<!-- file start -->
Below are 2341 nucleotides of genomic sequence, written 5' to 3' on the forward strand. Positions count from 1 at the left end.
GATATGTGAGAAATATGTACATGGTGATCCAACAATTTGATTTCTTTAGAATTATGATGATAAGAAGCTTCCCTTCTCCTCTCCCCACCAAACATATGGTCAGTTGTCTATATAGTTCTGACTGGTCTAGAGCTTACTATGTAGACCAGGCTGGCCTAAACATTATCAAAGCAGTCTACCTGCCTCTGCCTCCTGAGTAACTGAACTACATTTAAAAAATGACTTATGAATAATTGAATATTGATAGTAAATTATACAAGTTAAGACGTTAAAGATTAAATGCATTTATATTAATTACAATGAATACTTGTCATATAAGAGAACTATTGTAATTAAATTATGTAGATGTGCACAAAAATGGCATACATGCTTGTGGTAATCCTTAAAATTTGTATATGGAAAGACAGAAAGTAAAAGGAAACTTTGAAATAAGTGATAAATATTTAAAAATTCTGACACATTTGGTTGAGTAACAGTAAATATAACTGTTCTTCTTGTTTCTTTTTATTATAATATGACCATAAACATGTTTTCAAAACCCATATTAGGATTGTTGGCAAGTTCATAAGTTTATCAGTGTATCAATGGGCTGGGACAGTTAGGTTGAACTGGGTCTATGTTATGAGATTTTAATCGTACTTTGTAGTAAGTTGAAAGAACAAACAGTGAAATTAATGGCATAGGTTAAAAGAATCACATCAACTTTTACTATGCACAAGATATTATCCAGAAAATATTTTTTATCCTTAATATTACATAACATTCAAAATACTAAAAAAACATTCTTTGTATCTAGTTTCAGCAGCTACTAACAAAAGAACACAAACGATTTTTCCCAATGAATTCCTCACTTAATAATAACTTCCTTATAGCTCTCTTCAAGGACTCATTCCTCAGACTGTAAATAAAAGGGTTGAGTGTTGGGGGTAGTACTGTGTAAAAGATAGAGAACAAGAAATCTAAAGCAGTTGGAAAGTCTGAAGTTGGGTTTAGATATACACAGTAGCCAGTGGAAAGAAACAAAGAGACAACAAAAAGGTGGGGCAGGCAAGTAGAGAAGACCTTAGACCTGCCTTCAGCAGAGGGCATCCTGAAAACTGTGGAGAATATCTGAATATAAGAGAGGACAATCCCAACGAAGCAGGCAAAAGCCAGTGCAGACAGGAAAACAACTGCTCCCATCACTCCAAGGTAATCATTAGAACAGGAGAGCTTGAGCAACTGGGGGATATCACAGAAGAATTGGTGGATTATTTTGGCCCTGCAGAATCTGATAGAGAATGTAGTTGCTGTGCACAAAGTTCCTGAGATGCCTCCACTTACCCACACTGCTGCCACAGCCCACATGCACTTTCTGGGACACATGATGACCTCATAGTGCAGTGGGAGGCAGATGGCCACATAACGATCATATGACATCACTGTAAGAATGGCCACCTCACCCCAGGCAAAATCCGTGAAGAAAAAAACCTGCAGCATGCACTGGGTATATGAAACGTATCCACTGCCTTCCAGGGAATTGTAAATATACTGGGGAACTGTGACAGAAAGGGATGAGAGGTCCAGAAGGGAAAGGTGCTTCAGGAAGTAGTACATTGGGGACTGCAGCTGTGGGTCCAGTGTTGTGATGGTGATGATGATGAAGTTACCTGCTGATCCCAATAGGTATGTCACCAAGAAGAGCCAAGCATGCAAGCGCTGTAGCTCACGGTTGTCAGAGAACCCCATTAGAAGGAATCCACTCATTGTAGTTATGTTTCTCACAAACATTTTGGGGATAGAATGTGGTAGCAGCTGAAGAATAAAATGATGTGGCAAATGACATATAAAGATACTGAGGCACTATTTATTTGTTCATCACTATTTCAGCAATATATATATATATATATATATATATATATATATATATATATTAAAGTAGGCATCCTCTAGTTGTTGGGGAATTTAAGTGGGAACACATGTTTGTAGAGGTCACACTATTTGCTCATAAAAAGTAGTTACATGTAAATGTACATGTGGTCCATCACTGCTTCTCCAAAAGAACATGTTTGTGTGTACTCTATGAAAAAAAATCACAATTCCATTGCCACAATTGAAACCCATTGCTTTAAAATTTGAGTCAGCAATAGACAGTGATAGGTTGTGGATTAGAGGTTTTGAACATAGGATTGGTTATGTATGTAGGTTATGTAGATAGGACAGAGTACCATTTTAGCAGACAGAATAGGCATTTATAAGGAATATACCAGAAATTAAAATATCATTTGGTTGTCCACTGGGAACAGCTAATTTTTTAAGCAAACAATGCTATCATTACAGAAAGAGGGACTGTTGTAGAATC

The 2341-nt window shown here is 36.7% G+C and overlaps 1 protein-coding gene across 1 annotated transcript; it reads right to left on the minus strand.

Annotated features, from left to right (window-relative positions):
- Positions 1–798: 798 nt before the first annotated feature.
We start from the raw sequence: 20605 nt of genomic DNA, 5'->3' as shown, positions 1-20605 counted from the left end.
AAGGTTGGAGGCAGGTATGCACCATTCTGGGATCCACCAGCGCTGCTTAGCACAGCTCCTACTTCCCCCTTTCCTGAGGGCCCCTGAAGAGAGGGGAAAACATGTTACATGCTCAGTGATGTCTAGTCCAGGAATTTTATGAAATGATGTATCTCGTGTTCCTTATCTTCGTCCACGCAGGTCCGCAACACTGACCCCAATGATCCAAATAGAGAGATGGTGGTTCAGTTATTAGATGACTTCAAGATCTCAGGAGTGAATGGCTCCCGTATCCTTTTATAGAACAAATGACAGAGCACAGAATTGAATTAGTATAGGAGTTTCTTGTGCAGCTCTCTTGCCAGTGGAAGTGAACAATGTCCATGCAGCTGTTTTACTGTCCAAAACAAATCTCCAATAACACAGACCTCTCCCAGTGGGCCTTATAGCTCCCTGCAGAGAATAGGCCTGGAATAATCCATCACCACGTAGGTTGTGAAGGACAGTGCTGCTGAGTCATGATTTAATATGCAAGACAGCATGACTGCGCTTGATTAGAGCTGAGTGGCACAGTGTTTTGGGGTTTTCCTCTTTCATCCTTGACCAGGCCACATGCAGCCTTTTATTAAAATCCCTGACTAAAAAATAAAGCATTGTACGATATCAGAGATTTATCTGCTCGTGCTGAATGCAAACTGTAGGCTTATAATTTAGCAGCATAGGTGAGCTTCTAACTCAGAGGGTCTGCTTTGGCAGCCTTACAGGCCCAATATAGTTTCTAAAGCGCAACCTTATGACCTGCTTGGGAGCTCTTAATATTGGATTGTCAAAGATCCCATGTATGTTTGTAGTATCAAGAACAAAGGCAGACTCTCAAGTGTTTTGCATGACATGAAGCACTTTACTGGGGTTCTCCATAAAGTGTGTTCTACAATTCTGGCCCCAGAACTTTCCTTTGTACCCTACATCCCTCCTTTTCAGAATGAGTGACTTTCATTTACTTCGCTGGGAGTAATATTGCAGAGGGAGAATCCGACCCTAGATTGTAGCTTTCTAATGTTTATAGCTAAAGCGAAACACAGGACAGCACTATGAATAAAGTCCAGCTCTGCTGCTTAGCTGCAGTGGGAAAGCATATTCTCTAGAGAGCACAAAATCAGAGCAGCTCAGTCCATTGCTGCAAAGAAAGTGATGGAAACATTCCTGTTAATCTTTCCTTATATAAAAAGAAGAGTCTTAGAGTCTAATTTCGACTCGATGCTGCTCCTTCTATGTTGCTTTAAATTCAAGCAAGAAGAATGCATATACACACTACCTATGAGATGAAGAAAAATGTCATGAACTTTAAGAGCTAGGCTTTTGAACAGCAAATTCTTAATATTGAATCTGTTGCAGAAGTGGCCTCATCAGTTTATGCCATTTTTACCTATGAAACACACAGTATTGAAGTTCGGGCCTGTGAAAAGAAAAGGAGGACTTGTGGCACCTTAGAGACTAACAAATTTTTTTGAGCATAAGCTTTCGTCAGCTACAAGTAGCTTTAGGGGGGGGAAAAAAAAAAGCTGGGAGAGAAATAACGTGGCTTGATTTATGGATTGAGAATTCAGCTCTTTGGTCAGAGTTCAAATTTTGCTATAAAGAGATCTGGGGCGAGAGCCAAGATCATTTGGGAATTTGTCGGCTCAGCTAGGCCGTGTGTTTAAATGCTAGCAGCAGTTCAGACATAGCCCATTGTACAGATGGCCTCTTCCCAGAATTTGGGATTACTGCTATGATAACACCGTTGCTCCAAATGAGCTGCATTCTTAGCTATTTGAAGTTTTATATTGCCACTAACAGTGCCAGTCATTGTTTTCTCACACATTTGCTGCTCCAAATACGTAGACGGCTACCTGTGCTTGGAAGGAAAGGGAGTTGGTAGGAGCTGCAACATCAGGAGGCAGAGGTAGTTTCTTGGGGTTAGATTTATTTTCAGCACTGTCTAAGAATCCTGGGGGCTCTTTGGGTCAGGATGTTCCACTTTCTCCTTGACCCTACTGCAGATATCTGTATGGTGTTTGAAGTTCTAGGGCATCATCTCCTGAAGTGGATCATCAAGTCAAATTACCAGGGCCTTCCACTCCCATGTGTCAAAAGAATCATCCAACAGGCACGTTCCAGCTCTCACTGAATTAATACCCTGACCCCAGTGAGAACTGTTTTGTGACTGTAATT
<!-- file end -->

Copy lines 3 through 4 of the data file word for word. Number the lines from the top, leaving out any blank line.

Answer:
The 2341-nt window shown here is 36.7% G+C and overlaps 1 protein-coding gene across 1 annotated transcript; it reads right to left on the minus strand.

Annotated features, from left to right (window-relative positions):